Students perform research in and outside of the classroom. Students benefit from research training, state-of-the-art equipment, and student/professor research collaborations. Physics students hone their speaking skills with lab presentations in both Fundamentals of Physics 3 and Advanced Laboratory courses, as well as project presentations in many upper level courses. Students work with professors on St. Mary’s Projects, directed research courses, and summer internships. Students also receive training in finding internships beyond St. Mary’s.
Atom Interferometery and Light Scattering
Professor – Chuck Adler
Professor Adler has been in a long-term collaboration with Dr. Frank Narducci of NAWCAD. The research in this collaboration involves using ultra-cold atoms to build highly sensitive magnetometers for Navy uses. The project involves fundamental properties of quantum mechanics: the idea that atoms, like light waves, can be interfered. Currently, his research involves building this system; in particular, he is constructing a dual MOT (Magneto-Optical Trap) for trapping and cooling atoms for the interferometer. This involves the design and construction of a novel electromagnet system.
For the last two decades, Dr. Adler has also been involved with research in atmospheric optics: optic of the rainbow, ice crystal halos, the Green Flash, and other aspects of the interaction of light with the atmosphere and landscape. He hosted the 10th International “Light and Color in the Open Air” conference at St. Mary’s College in June, 2010. This is a gathering of scientists from around the world who study atmospheric optics; it was the first international scientific conference ever hosted by the college. The photographic exhibition running parallel to the conference, “The Atmosphere Exposed”, has been displayed at the National Science Foundation main headquarters as part of the “Art of Science” program, and traveled to the American Center for Physics in May, 2012.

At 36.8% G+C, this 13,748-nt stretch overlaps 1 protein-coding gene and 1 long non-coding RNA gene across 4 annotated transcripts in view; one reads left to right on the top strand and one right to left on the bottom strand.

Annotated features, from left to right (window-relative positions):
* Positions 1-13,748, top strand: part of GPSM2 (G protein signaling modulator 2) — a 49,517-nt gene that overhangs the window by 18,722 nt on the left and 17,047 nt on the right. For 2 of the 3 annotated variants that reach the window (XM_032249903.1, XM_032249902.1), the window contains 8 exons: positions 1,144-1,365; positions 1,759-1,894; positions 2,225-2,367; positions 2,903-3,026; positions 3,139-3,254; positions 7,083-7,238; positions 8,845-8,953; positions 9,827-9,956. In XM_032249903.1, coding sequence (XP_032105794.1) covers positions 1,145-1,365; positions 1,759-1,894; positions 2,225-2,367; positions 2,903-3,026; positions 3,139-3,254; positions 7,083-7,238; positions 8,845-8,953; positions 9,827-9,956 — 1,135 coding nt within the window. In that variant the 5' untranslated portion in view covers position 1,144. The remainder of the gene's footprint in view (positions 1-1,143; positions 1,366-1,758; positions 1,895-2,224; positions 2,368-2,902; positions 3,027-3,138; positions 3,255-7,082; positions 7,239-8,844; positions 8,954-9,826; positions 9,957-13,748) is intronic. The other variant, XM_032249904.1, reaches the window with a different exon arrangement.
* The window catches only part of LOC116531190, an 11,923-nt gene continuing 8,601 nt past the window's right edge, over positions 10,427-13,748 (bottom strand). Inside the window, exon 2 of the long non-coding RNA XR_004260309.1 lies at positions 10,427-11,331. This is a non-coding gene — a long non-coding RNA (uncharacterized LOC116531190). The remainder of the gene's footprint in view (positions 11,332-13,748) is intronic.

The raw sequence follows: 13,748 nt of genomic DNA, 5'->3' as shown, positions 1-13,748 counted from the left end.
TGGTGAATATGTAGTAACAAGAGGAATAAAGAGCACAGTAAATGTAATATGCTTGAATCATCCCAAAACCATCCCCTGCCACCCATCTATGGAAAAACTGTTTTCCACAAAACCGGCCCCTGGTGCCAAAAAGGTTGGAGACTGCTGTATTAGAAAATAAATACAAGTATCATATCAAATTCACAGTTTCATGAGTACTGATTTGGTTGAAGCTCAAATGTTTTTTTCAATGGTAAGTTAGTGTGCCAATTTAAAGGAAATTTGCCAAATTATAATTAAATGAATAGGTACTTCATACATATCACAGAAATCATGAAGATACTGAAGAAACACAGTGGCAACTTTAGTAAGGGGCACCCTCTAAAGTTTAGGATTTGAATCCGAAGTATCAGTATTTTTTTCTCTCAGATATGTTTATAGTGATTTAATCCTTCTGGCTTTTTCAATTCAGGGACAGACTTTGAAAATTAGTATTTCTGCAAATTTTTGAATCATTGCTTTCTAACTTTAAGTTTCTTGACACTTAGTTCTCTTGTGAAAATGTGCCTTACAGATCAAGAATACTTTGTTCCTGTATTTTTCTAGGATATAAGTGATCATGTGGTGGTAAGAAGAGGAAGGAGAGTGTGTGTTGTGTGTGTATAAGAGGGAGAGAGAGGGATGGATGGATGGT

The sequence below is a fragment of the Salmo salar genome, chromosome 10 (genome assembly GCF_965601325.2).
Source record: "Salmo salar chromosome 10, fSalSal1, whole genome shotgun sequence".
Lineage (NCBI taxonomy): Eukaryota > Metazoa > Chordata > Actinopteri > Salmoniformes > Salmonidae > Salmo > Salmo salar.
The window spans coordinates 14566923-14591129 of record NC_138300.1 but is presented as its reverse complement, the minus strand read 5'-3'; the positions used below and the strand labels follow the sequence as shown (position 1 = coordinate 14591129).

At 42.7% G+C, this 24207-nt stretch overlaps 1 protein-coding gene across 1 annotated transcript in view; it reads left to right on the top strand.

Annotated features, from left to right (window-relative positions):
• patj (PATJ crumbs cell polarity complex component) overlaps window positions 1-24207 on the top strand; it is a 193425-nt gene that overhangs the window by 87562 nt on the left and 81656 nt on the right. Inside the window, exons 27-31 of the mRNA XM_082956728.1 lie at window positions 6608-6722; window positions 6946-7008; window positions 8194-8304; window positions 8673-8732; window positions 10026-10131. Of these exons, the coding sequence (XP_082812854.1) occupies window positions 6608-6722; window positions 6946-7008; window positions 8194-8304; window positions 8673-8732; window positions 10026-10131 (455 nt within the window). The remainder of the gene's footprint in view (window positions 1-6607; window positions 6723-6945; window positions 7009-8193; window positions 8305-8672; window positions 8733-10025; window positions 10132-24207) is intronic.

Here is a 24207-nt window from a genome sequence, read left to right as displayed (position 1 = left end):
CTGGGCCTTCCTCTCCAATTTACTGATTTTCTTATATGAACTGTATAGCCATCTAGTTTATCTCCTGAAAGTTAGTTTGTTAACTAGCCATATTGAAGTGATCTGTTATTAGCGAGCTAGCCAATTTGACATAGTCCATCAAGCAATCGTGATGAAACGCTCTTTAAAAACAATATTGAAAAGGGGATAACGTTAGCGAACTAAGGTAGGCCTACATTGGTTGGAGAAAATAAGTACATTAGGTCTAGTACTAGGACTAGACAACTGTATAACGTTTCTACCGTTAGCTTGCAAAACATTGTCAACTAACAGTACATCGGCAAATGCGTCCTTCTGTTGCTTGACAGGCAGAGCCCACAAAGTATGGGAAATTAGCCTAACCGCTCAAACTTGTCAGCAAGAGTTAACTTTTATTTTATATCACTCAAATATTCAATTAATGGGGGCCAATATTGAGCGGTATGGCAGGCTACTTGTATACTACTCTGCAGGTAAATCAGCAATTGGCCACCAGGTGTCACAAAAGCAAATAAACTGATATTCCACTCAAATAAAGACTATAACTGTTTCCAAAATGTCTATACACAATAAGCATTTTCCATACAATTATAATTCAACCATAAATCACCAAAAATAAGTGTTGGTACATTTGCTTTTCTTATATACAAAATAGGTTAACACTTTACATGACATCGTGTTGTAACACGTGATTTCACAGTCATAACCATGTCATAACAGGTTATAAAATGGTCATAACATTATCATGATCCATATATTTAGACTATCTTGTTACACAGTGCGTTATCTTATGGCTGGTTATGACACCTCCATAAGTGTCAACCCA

He is interested in a wide variety of other topics: he currently is researching the interrelation between science and music in the work of Vincenzo Galilei (Galileo’s father) and writing a book on the science of science fiction, which will be published by Princeton University Press in late 2013.
Laser Cooling, Trapping Atoms, & Quantum Walks
Professor – Josh Grossman
Professor Grossman’s research with students falls into two categories: (1) applications of laser cooling & trapping of atoms and (2) quantum processes. Students have been co-authors on many presentations of this research at national conferences. Sara DeSavage ’10 was featured for her research in the SPS Observer, the national magazine of the Society of Physics students. Dan Powell ’09 won St. Mary’s Geneva Boone Award for Outstanding St. Mary’s Project.
The group pursues two laser cooling projects which have received financial support from the Office of Naval Research and from Research Corporation for Science Advancement. In one project, Prof. Grossman and students are constructing microchip traps for atoms which could one day be the building blocks of a quantum computer. In the second project, a collaboration with Prof. Adler and Dr. Frank Narducci of NAVAIR researches using laser cooled and trapped atoms for sensors to be deployed on aircraft. They are also investigating miniaturizing atom trapping experiments using bichromatic laser cooling. Many students who worked in this collaboration have gone on to employment with NAVAIR.